If you're still having trouble pulling off shoryukens, you can hone your skills in the obligatory training and versus modes. There's nothing particularly unique about them, but they serve as the perfect way to get accustomed with the gameplay mechanics. If you feel like testing yourself, give the challenge Mode a shot. You're given a set of trials for each character, and they steadily become more difficult and complex as you continue. It'll start off with something as simple as performing a special attack, but eventually you'll have to string together multiple combos and pulling off moves with perfect timing. If you can't muster enough patience for it, you can always indulge in the classic Car Crusher and Barrel Buster mini-games. They may not be as demanding as some of the challenges, but they're still fun.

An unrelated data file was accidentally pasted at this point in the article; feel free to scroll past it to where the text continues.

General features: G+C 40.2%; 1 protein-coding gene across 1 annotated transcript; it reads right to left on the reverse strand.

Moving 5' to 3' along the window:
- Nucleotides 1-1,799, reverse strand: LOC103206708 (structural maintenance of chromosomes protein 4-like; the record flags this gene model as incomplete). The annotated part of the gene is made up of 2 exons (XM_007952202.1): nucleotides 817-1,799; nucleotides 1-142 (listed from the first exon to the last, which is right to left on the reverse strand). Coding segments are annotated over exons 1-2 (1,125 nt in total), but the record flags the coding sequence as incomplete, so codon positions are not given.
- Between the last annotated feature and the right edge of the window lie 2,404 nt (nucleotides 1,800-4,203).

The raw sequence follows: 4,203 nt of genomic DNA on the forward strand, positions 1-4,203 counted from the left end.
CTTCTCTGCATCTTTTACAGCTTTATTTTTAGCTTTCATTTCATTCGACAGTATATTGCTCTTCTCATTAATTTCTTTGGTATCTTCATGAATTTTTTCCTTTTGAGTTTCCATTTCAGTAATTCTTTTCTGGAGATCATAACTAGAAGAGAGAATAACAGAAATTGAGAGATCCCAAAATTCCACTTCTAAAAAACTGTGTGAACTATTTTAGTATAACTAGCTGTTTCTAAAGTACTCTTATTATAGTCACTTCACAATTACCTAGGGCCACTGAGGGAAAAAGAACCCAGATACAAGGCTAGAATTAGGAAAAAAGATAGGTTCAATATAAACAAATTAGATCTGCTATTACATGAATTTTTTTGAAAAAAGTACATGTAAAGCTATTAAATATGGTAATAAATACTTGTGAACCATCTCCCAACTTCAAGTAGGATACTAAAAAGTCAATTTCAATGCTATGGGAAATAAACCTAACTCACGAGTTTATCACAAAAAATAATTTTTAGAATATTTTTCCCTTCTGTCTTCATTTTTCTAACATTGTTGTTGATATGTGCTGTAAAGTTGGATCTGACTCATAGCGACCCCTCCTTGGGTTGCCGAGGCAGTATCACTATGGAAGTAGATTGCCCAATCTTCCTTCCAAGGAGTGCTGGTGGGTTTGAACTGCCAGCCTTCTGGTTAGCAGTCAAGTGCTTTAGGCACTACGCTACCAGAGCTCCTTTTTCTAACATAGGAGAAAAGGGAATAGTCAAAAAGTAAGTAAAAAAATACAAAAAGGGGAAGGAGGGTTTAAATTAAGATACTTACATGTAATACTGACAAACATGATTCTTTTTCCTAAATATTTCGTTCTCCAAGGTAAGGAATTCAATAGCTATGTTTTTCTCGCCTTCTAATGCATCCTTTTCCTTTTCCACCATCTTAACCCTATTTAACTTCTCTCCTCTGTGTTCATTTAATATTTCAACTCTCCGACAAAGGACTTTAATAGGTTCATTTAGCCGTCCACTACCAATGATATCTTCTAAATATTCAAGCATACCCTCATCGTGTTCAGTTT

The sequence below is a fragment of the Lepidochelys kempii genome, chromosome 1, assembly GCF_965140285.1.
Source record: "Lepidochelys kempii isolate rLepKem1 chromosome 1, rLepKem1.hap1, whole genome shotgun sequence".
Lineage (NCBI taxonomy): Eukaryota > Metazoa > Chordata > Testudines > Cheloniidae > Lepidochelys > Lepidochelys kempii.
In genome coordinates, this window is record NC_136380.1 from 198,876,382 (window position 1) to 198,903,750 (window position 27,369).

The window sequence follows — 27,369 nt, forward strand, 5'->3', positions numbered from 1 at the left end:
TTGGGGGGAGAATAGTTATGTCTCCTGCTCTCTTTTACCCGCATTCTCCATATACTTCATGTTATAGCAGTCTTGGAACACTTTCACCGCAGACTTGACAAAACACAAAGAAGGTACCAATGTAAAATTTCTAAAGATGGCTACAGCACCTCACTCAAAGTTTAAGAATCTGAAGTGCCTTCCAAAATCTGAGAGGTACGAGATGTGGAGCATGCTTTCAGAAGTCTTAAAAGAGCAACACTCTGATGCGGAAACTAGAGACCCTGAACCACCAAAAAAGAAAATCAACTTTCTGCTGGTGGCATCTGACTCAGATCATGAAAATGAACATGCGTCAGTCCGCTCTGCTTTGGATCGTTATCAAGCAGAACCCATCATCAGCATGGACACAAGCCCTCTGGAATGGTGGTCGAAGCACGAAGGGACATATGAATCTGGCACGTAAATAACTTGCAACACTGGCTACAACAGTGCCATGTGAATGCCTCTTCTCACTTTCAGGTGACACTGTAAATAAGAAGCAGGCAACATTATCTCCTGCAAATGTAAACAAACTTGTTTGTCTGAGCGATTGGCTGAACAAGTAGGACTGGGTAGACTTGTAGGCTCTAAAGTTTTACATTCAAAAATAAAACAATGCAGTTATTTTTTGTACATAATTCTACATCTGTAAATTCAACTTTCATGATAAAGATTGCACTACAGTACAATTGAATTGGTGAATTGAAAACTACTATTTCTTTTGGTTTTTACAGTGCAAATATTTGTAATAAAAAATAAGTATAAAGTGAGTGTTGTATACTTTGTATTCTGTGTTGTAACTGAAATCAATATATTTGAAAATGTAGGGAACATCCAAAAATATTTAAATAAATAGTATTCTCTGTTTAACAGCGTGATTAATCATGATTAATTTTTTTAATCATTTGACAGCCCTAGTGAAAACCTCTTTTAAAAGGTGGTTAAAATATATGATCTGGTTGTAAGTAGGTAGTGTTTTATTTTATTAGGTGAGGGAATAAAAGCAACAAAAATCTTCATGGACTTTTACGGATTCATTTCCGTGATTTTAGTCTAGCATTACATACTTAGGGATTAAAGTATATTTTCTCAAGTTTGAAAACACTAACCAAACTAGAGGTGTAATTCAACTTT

Not everything in the 3D Edition is taken from the console version. You can fight with other gamers locally with only a single game cart, which is a godsend if your friends don't have their own copy of the game. It also uses the 3DS's StreetPass technology to interact with other gamers in the immediate area. You can collect figurines of the characters, create teams, and set them to battle other teams automatically. You don't have to be playing for this to happen; the two groups will collide in mock battles, and in turn earn experience points toward building the figurines' overall strength. While it's an interesting use of the 3DS's wireless technology, you'll get far more use out of Internet Match Mode. Not only can you challenge friends, but you can fight strangers as well. Depending on how well you perform, you'll be awarded bonus points and new titles for your gaming profile. Amazingly, there is little lag found in the online matches; if both participants are using halfway decent connections, the fights will be just as fast and precise as a local battle. It's a great demonstration of the 3DS's capabilities.